Coloradans with questions about the state’s new stay-at-home order were slamming phone lines at law enforcement agencies this week, sometimes to report their neighbors’ perceived violations but mostly to ask what they are allowed to do.
Callers want to know if they will get charged if they leave their homes for regularly scheduled child custody swaps. Ranchers in Crowley County have asked whether they can go outside to feed their livestock.
The Douglas County Sheriff’s Department received 178 inquiries on Wednesday alone, including from residents wondering if they could pick up their children from their ex-spouses and if they could still move to their new house. Arapahoe County was relieved Thursday morning by the statewide launch of a “211” information number so that people would stop calling 911 and non-emergency lines to ask questions about the stay-at-home order to combat the new coronavirus.
COVID-19 IN COLORADO
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- STORY: Colorado nursing homes with the most coronavirus deaths were cited for poor infection control
Some rural counties said they’ve even been asked by residents whether sheriff’s deputies will continue to enforce laws, including traffic violations.
Crowley County Undersheriff Terry Reeves said he’s noticed an uptick in traffic incidents and speeding drivers. “Apparently there are a number of people who don’t think we are going to be out on traffic violations,” he said.
Sheriff’s deputies are not only writing traffic tickets, they are stopping people in the streets — typically teenagers and younger adults — who have gathered in violation of the statewide stay-at-home order. So far, deputies haven’t pulled over any drivers to question them about why they are out of their homes, and they are not checking on businesses that have been ordered to close, he said.
“I thoroughly hope that we don’t get to a point that we have to issue a summons, but we will do that if we have to,” Reeves said.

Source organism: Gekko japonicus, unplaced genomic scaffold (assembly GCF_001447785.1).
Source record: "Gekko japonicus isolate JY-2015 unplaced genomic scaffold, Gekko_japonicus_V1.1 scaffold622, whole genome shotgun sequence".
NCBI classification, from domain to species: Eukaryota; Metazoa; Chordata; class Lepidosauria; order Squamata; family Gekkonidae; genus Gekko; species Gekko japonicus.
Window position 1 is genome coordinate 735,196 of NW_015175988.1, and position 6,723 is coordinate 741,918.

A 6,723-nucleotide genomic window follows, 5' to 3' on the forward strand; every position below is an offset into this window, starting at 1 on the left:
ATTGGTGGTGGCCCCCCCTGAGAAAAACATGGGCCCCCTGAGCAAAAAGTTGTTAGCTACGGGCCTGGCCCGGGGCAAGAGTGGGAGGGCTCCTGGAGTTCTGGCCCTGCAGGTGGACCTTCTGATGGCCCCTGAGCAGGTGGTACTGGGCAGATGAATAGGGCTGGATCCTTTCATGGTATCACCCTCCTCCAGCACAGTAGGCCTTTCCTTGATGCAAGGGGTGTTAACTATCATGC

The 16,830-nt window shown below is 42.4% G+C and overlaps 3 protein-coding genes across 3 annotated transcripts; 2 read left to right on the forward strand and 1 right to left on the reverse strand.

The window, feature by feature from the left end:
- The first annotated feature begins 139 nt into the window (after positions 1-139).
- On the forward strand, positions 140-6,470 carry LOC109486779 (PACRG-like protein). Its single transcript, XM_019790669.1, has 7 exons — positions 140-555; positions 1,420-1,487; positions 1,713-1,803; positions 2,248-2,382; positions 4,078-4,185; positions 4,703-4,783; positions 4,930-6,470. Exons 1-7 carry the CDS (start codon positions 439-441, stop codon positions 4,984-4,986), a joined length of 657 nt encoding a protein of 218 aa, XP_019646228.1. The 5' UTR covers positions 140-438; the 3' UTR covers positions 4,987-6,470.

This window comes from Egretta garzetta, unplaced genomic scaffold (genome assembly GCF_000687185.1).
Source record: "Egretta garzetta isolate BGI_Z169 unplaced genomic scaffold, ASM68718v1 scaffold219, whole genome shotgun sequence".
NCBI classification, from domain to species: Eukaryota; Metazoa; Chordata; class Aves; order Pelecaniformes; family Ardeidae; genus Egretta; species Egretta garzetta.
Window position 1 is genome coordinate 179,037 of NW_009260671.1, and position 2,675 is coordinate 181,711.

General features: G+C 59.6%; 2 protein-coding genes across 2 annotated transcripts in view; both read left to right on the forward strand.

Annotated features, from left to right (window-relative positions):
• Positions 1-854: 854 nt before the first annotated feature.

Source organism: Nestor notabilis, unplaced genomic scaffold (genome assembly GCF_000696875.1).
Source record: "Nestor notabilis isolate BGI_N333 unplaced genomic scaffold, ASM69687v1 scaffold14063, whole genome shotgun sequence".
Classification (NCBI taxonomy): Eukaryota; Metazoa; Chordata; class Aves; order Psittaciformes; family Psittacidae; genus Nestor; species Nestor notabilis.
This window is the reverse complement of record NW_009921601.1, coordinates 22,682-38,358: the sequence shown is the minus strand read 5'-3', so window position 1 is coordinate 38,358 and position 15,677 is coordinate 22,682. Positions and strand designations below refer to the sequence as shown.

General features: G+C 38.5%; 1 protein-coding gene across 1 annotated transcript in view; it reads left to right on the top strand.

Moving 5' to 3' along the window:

Questions from citizens to the department have come from ranchers wondering if they can still feed their livestock, as well as from teachers wondering whether they can deliver homeschool materials to students in the rural, southeastern Colorado county. The answer to both is yes.
In Phillips County, on the Nebraska border in far northeastern Colorado, a sheriff’s deputy was asked while gassing up his car Wednesday if law enforcement will still be enforcing the law during the new coronavirus pandemic.
Phillips County Sheriff Thomas Elliott wants to make clear that his department is not changing the way it has been enforcing the law. “We are still doing traffic stops and investigating crime,” he said. “That’s what the taxpayers are paying me to do, so that’s what I’m doing.”
So far, Phillips County was not hearing from residents wanting to report each other for violating the order. “People aren’t as uptight about those sorts of things as in other places,” Elliott said.
But he said the department has received calls from three parents that have to travel in order to abide by child custody orders. “They are afraid that if they go out, they are going to be stopped and ticketed,” Elliot said.
The sheriff said he’s also received calls from community members wondering if the state border to Nebraska is closed. It’s not.
The sheriff, like others across the state, said he learned alongside the general public that the governor was issuing the stay-at-home order. He expressed frustration with the lack of communication coming directly from the governor. “I’m not surprised,” Elliott said. “The government hates law enforcement.”
Failure to comply with the statewide stay-at-home order can result in penalties including a fine of up to $1,000 and “imprisonment in the county jail for up to one year.” The official order allows local authorities to determine the best course of action to encourage maximum compliance, and Gov. Jared Polis, in announcing the order Wednesday, asked citizens to voluntarily comply.
In Gunnison, Police Chief Keith Robinson said the department has received a few calls from citizens asking whether certain businesses are allowed to be open. “Our response has been to go and give them the county health order,” Robinson said. “Restaurants can still be open if they do take-out. And retail can still be open. You can call your shoe store, for example, and tell them what style and size you want, and they can bring it to the curb for you.”